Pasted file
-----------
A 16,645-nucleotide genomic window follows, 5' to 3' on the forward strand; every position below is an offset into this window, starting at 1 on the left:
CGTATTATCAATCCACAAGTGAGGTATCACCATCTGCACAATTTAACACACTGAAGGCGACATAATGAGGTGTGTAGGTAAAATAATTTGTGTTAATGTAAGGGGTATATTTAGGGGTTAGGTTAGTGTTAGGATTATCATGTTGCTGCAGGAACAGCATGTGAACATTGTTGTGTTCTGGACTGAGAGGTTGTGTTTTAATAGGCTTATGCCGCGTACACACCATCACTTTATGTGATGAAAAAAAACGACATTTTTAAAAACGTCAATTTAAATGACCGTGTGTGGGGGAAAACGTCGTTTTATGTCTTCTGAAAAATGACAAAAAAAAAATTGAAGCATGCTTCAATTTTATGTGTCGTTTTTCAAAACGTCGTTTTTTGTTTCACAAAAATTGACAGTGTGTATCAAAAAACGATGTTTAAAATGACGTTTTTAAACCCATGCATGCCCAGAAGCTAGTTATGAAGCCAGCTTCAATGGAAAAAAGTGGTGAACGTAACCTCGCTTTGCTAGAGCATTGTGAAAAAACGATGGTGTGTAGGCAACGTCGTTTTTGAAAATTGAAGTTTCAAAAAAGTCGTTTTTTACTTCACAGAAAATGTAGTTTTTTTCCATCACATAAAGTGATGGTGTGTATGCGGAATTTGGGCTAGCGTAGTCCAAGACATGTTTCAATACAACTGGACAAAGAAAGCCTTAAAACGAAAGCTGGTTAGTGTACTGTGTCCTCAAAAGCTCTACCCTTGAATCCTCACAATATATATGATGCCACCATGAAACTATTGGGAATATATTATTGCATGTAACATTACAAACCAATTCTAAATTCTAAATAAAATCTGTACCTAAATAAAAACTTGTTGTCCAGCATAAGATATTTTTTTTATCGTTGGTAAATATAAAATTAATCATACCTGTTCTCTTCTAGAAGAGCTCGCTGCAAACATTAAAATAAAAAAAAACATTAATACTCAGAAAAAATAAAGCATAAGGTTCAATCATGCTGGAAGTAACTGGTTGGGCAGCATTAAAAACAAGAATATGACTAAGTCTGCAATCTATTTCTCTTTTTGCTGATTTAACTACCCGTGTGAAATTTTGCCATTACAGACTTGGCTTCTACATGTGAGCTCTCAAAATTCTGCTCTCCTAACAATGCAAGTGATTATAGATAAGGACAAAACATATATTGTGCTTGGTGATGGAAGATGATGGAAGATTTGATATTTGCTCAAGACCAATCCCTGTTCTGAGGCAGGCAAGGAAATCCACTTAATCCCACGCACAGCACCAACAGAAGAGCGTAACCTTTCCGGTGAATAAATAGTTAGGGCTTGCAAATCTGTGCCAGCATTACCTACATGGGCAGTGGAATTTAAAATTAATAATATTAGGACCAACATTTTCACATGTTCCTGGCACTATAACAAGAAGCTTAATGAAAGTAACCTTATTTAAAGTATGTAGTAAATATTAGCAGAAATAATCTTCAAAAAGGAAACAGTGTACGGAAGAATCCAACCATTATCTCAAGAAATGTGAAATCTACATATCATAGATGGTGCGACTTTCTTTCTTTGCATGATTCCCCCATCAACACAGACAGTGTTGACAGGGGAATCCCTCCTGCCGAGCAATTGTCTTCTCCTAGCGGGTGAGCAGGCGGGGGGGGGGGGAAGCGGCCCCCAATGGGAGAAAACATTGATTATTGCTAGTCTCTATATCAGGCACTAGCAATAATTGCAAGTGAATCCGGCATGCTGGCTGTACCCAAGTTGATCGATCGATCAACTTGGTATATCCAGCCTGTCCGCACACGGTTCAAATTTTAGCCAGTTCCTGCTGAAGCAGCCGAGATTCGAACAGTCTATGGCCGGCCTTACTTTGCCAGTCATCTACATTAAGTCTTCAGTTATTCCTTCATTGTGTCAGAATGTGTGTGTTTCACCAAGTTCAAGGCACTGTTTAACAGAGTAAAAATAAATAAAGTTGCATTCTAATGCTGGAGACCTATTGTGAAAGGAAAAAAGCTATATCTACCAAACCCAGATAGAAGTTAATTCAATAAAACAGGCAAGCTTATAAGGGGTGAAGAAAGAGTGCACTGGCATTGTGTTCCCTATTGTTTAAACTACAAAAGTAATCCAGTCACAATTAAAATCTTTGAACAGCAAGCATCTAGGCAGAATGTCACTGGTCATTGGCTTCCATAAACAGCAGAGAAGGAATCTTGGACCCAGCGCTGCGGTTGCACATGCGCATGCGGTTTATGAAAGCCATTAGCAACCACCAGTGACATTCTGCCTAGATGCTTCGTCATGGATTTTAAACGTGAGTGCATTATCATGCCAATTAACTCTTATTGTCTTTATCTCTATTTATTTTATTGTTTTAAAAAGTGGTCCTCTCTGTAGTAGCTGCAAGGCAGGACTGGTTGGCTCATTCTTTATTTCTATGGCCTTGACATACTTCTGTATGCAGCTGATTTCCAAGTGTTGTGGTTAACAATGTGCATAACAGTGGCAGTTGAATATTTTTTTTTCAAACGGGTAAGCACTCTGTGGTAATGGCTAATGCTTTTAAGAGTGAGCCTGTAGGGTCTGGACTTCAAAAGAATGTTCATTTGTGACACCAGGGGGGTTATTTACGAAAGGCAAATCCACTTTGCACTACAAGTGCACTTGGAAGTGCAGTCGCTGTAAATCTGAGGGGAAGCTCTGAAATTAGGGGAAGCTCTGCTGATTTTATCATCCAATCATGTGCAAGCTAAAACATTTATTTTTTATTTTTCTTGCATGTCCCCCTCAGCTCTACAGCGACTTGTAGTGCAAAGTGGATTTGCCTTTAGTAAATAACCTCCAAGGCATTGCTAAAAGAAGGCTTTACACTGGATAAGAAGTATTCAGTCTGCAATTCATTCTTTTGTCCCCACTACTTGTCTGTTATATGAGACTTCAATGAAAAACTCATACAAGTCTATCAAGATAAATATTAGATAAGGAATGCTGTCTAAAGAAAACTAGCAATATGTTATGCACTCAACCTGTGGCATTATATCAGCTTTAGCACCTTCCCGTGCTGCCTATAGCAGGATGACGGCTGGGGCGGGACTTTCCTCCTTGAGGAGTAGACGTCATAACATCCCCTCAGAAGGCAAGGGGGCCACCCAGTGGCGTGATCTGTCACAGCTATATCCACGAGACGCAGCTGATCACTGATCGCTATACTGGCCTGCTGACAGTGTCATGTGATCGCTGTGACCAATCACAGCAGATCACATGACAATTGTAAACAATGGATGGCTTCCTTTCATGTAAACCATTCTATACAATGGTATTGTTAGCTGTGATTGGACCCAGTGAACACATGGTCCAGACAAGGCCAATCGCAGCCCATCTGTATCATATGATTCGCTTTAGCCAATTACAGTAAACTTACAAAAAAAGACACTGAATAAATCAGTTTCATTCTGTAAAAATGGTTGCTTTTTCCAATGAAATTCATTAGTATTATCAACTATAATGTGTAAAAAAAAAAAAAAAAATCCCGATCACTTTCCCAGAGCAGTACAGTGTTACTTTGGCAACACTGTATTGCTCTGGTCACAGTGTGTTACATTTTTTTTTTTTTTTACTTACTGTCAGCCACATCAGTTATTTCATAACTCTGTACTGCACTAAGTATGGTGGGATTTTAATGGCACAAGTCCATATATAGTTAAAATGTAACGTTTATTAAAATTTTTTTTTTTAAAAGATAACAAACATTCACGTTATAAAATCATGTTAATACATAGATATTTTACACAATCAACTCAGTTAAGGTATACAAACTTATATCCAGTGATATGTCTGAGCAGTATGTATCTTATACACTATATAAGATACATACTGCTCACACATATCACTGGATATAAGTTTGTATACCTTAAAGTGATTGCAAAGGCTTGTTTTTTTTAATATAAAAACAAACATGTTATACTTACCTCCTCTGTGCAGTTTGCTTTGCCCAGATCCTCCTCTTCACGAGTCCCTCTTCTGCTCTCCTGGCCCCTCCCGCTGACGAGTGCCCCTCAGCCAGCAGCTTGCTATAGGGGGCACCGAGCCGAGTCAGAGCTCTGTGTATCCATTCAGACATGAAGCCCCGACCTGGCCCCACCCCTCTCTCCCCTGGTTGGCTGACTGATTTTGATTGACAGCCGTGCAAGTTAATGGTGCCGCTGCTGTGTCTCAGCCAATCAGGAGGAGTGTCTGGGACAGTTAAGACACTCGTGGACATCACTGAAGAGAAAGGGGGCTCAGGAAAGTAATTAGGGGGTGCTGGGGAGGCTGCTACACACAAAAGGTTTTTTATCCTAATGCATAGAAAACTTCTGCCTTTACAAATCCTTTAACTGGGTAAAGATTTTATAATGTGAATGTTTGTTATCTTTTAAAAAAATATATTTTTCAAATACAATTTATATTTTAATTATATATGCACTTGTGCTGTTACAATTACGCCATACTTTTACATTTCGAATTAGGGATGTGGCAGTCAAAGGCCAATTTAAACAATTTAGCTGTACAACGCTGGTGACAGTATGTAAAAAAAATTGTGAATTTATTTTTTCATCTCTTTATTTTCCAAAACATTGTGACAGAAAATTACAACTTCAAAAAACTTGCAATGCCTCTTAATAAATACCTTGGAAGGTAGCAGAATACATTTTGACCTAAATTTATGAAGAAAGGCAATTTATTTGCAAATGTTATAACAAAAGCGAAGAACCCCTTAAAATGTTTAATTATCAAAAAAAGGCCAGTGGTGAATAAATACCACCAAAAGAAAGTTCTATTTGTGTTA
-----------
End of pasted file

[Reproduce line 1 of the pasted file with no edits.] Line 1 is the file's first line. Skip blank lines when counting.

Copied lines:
A 16,645-nucleotide genomic window follows, 5' to 3' on the forward strand; every position below is an offset into this window, starting at 1 on the left: